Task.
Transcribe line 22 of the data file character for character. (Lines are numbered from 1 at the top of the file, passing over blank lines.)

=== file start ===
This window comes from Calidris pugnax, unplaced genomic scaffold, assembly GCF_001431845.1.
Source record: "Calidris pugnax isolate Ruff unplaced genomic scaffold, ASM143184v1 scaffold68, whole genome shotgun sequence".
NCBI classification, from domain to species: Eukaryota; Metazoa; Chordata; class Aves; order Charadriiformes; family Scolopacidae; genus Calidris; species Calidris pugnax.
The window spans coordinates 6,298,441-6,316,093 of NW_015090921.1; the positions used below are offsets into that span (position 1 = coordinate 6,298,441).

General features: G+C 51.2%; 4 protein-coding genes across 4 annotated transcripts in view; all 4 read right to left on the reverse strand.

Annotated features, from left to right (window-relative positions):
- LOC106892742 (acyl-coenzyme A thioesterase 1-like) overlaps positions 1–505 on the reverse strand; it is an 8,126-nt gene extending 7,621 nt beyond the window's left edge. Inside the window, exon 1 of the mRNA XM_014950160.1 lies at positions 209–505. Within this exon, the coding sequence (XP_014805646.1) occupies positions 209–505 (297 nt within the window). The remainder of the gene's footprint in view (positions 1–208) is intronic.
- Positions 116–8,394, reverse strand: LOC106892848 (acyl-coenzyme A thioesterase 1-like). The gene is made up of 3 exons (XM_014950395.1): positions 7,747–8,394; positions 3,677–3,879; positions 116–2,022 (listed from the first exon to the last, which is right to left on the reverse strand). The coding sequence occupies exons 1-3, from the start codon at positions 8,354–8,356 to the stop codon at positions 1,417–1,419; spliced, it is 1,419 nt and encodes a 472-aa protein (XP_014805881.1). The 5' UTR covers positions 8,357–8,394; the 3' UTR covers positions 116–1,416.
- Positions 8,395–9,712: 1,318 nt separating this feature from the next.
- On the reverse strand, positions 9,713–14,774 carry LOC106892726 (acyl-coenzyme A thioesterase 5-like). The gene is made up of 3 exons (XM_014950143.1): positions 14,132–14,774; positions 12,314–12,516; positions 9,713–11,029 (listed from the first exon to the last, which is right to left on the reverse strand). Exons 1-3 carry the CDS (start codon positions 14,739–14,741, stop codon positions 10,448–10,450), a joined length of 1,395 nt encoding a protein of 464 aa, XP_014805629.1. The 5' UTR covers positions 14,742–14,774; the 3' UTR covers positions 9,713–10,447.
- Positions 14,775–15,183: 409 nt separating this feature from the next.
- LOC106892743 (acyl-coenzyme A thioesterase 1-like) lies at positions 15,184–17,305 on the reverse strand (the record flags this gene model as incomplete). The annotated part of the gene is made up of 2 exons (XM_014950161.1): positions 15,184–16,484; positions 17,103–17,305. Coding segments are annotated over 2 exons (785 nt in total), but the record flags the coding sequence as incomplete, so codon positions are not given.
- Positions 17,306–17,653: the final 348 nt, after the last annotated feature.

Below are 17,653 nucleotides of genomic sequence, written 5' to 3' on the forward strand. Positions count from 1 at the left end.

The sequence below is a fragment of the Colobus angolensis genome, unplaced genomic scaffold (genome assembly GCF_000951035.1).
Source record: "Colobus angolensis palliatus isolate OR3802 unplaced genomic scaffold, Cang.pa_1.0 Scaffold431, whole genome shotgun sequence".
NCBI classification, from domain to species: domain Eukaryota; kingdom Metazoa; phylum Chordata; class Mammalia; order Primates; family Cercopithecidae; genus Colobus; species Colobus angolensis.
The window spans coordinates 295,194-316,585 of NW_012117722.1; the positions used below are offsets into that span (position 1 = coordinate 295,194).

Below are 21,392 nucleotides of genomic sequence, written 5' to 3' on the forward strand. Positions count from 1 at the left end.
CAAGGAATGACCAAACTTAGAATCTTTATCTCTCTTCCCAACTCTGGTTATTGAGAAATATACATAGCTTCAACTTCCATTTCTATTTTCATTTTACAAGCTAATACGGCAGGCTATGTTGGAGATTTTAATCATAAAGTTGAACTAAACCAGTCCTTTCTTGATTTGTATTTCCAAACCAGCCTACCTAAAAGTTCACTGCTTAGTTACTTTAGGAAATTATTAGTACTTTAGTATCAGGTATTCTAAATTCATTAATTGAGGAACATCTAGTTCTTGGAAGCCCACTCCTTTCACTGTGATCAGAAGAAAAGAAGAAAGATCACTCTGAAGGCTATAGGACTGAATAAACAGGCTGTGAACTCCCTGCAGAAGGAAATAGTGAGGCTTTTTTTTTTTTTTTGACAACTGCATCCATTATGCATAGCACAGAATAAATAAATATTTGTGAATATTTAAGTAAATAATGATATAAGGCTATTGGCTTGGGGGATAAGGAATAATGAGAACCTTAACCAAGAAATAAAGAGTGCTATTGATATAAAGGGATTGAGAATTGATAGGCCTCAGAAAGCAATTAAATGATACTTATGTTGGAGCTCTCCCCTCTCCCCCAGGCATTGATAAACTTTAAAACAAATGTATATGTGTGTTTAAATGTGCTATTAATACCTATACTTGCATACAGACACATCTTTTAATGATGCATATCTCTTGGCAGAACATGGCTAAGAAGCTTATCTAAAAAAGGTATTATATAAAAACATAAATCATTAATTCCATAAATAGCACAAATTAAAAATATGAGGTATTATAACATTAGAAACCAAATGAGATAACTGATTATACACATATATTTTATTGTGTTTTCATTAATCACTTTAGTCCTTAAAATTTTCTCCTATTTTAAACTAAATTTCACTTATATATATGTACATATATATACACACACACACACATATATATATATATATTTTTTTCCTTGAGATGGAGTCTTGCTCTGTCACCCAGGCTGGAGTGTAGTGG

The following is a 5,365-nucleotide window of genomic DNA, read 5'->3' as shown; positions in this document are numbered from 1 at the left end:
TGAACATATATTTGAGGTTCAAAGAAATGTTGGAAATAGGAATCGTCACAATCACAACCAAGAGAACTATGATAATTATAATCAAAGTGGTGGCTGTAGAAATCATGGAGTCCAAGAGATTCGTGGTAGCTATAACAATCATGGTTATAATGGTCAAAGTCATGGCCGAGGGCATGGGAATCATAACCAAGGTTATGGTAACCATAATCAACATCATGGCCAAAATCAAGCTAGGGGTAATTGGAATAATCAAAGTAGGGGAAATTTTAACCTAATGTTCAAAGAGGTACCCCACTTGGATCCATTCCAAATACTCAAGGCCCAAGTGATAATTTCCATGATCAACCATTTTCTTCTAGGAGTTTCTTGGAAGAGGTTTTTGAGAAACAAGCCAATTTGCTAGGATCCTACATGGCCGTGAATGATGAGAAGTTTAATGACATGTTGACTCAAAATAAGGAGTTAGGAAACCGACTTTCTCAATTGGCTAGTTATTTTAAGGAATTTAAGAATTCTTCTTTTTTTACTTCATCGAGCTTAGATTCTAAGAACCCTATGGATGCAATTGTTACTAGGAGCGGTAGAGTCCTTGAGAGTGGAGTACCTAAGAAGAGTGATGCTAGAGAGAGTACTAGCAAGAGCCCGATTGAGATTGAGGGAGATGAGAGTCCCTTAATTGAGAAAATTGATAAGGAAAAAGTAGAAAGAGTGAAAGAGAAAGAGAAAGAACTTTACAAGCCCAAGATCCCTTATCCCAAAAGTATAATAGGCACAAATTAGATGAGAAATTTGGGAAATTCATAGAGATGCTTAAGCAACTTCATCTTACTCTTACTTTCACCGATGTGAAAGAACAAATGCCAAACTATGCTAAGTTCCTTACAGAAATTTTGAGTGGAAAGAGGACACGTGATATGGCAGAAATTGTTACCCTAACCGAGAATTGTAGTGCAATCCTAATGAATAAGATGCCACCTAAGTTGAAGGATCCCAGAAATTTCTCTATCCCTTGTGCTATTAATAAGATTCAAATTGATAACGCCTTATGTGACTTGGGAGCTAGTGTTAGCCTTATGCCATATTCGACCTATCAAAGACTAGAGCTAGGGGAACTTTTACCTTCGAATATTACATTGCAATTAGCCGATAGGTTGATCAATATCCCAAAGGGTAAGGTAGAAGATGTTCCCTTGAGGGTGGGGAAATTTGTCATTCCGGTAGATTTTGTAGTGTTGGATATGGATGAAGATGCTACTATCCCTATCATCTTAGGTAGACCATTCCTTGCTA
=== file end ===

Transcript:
TGAACATATATTTGAGGTTCAAAGAAATGTTGGAAATAGGAATCGTCACAATCACAACCAAGAGAACTATGATAATTATAATCAAAGTGGTGGCTGTAGAAATCATGGAGTCCAAGAGATTCGTGGTAGCTATAACAATCATGGTTATAATGGTCAAAGTCATGGCCGAGGGCATGGGAATCATAACCAAGGTTATGGTAACCATAATCAACATCATGGCCAAAATCAAGCTAGGGGTAATTGGAATAATCAAAGTAGGGGAAATTTTAACCTAATGTTCAAAGAGGTACCCCACTTGGATCCATTCCAAATACTCAAGGCCCAAGTGATAATTTCCATGATCAACCATTTTCTTCTAGGAGTTTCTTGGAAGAGGTTTTTGAGAAACAAGCCAATTTGCTAGGATCCTACATGGCCGTGAATGATGAGAAGTTTAATGACATGTTGACTCAAAATAAGGAGTTAGGAAACCGACTTTCTCAATTGGCTAGTTATTTTAAGGAATTTAAGAATTCTTCTTTTTTTACTTCATCGAGCTTAGATTCTAAGAACCCTATGGATGCAATTGTTACTAGGAGCGGTAGAGTCCTTGAGAGTGGAGTACCTAAGAAGAGTGATGCTAGAGAGAGTACTAGCAAGAGCCCGATTGAGATTGAGGGAGATGAGAGTCCCTTAATTGAGAAAATTGATAAGGAAAAAGTAGAAAGAGTGAAAGAGAAAGAGAAAGAACTTTACAAGCCCAAGATCCCTTATCCCAAAAGTATAATAGGCACAAATTAGATGAGAAATTTGGGAAATTCATAGAGATGCTTAAGCAACTTCATCTTACTCTTACTTTCACCGATGTGAAAGAACAAATGCCAAACTATGCTAAGTTCCTTACAGAAATTTTGAGTGGAAAGAGGACACGTGATATGGCAGAAATTGTTACCCTAACCGAGAATTGTAGTGCAATCCTAATGAATAAGATGCCACCTAAGTTGAAGGATCCCAGAAATTTCTCTATCCCTTGTGCTATTAATAAGATTCAAATTGATAACGCCTTATGTGACTTGGGAGCTAGTGTTAGCCTTATGCCATATTCGACCTATCAAAGACTAGAGCTAGGGGAACTTTTACCTTCGAATATTACATTGCAATTAGCCGATAGGTTGATCAATATCCCAAAGGGTAAGGTAGAAGATGTTCCCTTGAGGGTGGGGAAATTTGTCATTCCGGTAGATTTTGTAGTGTTGGATATGGATGAAGATGCTACTATCCCTATCATCTTAGGTAGACCATTCCTTGCTA